Report Confirms: U.S. to End Funding for UNWRA

YERUSHALAYIM -
A Palestinian man sits outside U.N. offices near the Dheisheh Refugee Camp, in Beit Lechem, Thursday. (Miriam Alster/Flash90)

The United States has decided to cancel all funding for UNWRA, the United Nations agency dedicated to providing aid for Palestinian refugees and their descendants. A report in the Washington Post said that an official announcement on the matter will be made in the coming weeks.

The U.S. will also call for the U.N. to recalculate the number of Palestinian refugees on UNWRA’s rolls, reducing the number from some 5 million to about a tenth of that, the report said.

The Post story confirmed a report on Hadashot News earlier this week that the U.S. would either stop or significantly cut its assistance to UNWRA, the United Nations agency that deals exclusively with Palestinian refugees and their descendants, effectively ending the possibility of the “Palestinian right of return,” which holds that the descendants of Arabs who fled Israel in 1948 must return to their parents’ or grandparents’ property in order for there to be peace.

Israeli officials have for years decried the UN organization that, according to many, preserved the status of “refugee” among Arabs who fled what would become the State of Israel in 1948. Legislation in many Arab countries prevents them from becoming citizens, and many are forced to live in refugee camps, which over the years in many cases have become thriving cities, with infrastructure, schools, and businesses – and much of it funded by UNWRA.

The U.S. has been the largest donor to UNWRA. According to the Post, Washington has generally supplied the agency with about a third of its budget, which in 2017 was $1.1 billion. Earlier this year, the U.S. cut a scheduled payment of $130 million to the agency by half, and “under the new decision, that will be the last donation,” the report said.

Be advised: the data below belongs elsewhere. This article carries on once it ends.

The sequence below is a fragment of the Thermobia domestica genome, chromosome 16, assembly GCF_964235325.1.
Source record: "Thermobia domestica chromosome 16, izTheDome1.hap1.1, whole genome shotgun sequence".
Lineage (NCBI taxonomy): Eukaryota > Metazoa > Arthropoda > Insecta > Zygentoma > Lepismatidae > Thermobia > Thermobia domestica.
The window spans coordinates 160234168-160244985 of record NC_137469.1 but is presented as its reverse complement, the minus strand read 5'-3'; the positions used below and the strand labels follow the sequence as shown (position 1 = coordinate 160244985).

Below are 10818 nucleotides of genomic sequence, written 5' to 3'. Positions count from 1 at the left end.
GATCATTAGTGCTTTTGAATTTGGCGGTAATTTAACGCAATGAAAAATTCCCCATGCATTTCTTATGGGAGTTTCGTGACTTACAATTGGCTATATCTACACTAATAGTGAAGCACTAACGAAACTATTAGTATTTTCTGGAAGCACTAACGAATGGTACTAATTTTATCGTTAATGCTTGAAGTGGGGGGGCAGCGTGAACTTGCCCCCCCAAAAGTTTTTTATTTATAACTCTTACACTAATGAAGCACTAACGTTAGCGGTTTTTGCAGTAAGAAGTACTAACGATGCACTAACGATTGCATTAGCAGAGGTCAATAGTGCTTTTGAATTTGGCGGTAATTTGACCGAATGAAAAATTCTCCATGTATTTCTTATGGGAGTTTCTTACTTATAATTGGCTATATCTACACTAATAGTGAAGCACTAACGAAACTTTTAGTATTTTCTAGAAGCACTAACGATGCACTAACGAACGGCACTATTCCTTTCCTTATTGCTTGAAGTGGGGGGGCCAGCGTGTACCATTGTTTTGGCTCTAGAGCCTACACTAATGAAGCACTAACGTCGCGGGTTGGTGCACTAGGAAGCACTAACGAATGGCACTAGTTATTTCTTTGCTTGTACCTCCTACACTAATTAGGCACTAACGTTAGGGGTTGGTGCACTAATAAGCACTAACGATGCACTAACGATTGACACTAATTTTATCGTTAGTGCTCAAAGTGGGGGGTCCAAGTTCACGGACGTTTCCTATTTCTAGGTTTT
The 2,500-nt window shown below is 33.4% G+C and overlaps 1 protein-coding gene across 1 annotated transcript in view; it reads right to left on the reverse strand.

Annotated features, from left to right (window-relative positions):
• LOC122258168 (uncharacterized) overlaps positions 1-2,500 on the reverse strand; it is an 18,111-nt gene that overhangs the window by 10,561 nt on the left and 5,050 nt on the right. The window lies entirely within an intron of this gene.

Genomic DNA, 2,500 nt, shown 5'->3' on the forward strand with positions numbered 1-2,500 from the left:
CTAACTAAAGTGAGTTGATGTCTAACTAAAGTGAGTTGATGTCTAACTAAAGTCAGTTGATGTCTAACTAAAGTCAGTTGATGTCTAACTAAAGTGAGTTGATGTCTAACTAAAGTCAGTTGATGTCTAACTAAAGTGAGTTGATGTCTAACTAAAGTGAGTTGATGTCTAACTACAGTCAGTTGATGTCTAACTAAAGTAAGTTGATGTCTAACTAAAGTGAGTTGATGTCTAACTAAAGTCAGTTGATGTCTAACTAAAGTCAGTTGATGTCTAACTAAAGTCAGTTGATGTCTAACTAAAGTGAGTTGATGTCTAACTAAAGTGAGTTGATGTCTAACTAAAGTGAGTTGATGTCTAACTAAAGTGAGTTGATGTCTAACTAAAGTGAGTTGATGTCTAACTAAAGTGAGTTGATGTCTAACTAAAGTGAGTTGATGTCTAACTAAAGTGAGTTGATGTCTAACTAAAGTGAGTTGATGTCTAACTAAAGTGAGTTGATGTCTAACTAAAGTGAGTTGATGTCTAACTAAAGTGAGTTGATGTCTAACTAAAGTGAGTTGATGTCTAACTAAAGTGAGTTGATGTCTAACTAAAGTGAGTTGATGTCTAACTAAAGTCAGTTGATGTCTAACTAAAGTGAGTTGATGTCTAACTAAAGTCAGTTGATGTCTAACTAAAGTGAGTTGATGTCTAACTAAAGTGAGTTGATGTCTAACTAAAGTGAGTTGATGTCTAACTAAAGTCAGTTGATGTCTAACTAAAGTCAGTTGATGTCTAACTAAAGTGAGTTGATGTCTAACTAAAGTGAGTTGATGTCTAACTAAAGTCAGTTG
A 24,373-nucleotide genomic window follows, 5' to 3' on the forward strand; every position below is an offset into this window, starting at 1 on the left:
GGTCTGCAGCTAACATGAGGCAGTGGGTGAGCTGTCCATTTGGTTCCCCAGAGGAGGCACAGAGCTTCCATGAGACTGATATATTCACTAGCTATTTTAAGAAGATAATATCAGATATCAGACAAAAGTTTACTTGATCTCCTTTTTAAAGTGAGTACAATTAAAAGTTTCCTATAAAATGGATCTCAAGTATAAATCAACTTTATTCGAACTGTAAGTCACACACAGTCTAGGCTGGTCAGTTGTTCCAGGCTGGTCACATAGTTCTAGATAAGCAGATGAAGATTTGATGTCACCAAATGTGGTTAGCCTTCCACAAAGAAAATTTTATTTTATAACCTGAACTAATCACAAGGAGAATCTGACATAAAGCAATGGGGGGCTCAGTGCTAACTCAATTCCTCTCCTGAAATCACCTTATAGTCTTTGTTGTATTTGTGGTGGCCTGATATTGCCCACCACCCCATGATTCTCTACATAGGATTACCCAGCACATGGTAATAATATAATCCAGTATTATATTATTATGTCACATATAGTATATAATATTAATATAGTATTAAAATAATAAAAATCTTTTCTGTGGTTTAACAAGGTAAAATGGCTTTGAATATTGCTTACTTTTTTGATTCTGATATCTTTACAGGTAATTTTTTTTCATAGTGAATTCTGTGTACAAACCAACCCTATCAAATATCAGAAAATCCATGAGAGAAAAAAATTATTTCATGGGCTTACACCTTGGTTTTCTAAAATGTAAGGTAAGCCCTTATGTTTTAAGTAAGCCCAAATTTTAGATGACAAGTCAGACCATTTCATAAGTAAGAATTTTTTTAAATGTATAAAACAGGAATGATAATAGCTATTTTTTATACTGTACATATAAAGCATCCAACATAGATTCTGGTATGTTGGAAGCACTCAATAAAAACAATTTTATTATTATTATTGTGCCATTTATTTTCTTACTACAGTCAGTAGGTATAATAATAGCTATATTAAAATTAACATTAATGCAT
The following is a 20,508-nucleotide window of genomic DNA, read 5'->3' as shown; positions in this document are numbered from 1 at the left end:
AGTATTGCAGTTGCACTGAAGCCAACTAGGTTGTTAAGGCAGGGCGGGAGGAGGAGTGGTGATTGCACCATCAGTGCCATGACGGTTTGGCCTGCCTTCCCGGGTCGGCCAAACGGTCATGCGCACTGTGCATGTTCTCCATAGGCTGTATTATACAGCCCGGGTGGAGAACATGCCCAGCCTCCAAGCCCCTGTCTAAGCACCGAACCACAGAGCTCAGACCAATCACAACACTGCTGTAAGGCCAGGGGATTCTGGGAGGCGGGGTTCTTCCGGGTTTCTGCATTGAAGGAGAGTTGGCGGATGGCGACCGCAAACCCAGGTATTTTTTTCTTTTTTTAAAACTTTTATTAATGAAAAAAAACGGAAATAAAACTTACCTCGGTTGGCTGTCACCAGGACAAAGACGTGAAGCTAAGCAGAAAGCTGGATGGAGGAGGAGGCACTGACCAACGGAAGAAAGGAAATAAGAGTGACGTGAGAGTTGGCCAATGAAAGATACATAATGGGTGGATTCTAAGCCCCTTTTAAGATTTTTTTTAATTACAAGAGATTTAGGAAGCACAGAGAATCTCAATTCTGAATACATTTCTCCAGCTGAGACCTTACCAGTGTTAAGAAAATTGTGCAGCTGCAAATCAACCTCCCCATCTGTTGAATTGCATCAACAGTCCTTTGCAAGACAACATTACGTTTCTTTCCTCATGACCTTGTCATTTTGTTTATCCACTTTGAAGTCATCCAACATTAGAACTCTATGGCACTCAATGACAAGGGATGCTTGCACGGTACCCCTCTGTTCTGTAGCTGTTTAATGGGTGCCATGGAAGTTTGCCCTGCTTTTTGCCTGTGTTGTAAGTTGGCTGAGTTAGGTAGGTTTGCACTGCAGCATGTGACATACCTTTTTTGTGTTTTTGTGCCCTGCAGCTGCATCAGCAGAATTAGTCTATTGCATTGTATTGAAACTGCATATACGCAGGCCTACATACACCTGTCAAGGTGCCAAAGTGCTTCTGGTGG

Israeli officials have also hotly disputed the number of refugees UNWRA is supposedly taking care of; while Israel counts no more than a half million people who actually fled the borders of Israel in 1948 (many of them elderly), UNWRA has more than 5 million refugees on its books – the result of counting as refugees the descendants (now the third and fourth generation of such “refugees” in many families) of those who fled Israel.

According to U.S. administration sources quoted by Hadashot News, the Americans have decided to adopt the Israeli viewpoint on the matter. Thus, the new U.S. policy will be to encourage Palestinians to seek citizenship in the countries where they currently live, and to cut aid to UNWRA significantly, if not to eliminate it altogether. The U.S. will also ask Israel to reconsider the permits Israel has given UNWRA to operate in Yehudah and Shomron, in order to ensure that Arab countries do not try to keep UNWRA going with their own funding in order to make up the American cuts to the organization’s budget.

Speaking Tuesday, U.S. Ambassador to the United Nations Nikki Haley told a Washington forum that there were several reasons for the U.S. to reconsider its policies on the refugee issue. “First of all, you’re looking at the fact that, yes, there’s an endless number of refugees that continue to get assistance, but more importantly, the Palestinians continue to bash America,” she said. If helping the Palestinians was so important, it could be done by their fellow Arabs. “Where is Saudi Arabia? Where is the United Arab Emirates? Where is Kuwait? Do they not care enough about Palestinians to go and give money to make sure these kids are taken care of,” Haley said.

Commenting on the report, Transportation Minister Yisrael Katz said that he “congratulates U.S. President Donald Trump for this decision to remove American recognition of UNWRA, and thus end American recognition in the right of return. This step, like the historic decision to relocate the American embassy to Yerushalayim, essentially cancels two U.N. resolutions. It is a great victory for Israel.”